Dodd-Frank: Unintended Consequences For Municipal Utility Swaps

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by: John Saucer

Summary

Dodd Frank rules, intended to shelter public entities, unintentionally drove potential counterparties away from municipal utilities swap markets.

CFTC proposed rule, “Exclusion of Utility Operations-Related Swaps with Utility Special Entities From De Minimis Threshold for Swaps With Special Entities” seeks to rectify unintended consequences of original rule.

The new proposed rule relieves counterparties of the more onerous compliance requirements, but places additional burdens on municipal utilities. Will the changes lure counterparties back to the table?

Dodd-Frank Unintended Consequences

In a section of the Dodd-Frank law, Congress directed that measures be taken to provide extra protection to government agencies, pension funds, and the like. The CFTC, having the responsibility to implement the wishes of Congress, produced a set of regulations that complied with the letter of the law and the intent of Congress, but in doing so made it more difficult for publicly owned utilities to serve the public interest. Over the past several years, many public and investor-owned utility companies have been able to hold down volatility in natural gas and electricity rates by employing a range of energy swaps in their day-to-day business activities. The CFTC made regulatory demands upon entities doing business with public utilities that were sufficiently onerous that many potential counterparties withdrew from the utilities swaps market.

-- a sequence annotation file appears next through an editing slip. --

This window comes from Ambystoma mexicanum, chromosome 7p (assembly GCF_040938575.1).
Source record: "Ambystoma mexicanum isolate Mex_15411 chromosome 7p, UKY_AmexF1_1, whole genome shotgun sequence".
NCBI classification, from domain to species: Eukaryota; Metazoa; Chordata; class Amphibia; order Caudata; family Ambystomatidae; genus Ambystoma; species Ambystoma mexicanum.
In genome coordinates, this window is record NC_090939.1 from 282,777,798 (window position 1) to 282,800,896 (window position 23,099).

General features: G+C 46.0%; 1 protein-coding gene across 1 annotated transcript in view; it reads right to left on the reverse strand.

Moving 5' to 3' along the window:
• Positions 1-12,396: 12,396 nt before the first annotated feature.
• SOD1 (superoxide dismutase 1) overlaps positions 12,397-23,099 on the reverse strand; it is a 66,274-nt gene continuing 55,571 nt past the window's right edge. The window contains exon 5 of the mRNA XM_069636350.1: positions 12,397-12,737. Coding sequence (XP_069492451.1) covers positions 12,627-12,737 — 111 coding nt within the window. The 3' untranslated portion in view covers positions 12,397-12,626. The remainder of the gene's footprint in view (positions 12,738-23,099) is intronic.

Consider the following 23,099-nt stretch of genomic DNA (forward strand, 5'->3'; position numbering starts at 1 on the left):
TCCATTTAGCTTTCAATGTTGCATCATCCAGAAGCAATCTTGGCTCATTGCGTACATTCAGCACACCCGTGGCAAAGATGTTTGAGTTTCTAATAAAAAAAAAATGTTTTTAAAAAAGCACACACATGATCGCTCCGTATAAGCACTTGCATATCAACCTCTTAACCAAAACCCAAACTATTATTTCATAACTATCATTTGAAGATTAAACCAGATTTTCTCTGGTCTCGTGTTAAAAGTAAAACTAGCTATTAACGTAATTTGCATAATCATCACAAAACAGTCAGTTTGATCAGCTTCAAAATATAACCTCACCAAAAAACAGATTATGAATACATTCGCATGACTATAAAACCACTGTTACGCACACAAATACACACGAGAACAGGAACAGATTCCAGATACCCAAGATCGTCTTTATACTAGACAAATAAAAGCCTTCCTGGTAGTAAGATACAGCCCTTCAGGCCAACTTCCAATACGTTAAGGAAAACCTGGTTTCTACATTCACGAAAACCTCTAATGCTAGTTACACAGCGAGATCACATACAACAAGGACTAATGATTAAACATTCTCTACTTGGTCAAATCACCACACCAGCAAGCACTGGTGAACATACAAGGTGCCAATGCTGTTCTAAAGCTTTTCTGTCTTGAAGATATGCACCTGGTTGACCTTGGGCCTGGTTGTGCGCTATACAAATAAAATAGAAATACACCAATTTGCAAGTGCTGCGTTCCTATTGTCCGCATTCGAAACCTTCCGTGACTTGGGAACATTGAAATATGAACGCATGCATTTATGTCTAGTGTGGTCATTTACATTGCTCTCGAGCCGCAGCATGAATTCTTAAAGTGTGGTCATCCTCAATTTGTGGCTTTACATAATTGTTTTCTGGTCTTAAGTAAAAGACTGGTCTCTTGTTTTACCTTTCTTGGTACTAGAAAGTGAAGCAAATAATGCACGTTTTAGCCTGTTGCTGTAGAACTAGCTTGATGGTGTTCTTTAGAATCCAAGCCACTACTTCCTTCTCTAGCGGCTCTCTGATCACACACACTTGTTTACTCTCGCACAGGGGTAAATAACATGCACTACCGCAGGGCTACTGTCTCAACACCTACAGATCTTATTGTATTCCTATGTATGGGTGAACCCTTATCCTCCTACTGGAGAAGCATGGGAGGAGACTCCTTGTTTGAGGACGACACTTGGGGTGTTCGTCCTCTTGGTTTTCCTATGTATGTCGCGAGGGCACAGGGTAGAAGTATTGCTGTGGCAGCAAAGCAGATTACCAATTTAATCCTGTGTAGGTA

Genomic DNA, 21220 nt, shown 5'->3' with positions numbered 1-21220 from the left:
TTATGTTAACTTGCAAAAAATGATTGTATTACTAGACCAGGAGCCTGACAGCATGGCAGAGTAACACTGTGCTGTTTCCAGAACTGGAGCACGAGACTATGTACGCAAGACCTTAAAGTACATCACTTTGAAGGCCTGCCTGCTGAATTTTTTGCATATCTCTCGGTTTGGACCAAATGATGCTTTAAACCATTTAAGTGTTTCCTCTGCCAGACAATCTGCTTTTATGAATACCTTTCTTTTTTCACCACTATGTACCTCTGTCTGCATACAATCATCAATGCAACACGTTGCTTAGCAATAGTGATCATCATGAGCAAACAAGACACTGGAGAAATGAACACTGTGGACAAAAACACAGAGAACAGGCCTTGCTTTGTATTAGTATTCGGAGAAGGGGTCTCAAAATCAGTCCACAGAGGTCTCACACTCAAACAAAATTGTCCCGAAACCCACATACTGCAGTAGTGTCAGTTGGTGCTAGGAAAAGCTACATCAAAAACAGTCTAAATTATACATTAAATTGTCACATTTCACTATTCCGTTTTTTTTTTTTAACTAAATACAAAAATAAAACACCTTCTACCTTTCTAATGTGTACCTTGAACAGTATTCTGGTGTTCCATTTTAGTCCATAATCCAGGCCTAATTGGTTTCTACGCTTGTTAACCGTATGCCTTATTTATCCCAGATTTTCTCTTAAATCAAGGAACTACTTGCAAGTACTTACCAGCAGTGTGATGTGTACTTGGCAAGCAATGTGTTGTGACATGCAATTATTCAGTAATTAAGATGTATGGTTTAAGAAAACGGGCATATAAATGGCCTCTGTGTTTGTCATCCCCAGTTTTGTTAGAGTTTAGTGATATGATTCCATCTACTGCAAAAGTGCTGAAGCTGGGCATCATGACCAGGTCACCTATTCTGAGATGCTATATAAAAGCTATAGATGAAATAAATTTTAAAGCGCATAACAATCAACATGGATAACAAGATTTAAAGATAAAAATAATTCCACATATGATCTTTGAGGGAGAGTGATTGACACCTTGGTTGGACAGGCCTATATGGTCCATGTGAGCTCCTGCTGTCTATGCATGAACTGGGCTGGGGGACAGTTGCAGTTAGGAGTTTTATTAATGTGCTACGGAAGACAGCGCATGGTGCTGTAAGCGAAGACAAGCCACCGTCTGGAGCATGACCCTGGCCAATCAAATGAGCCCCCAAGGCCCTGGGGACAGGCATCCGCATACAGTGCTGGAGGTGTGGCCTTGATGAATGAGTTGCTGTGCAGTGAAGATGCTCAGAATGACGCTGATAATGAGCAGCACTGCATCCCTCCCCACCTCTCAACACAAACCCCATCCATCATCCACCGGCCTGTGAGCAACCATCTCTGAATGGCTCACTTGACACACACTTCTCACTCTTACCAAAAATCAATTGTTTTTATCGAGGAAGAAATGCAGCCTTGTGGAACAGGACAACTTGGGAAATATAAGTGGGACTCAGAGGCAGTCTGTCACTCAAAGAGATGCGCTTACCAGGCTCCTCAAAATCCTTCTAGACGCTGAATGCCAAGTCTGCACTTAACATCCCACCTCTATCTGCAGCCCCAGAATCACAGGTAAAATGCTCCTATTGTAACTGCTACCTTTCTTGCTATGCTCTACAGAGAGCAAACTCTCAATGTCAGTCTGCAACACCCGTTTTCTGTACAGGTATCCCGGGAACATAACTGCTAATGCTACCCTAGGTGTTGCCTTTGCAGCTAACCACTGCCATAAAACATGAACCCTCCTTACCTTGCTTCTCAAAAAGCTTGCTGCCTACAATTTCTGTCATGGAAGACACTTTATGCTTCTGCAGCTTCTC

Spoiler Alert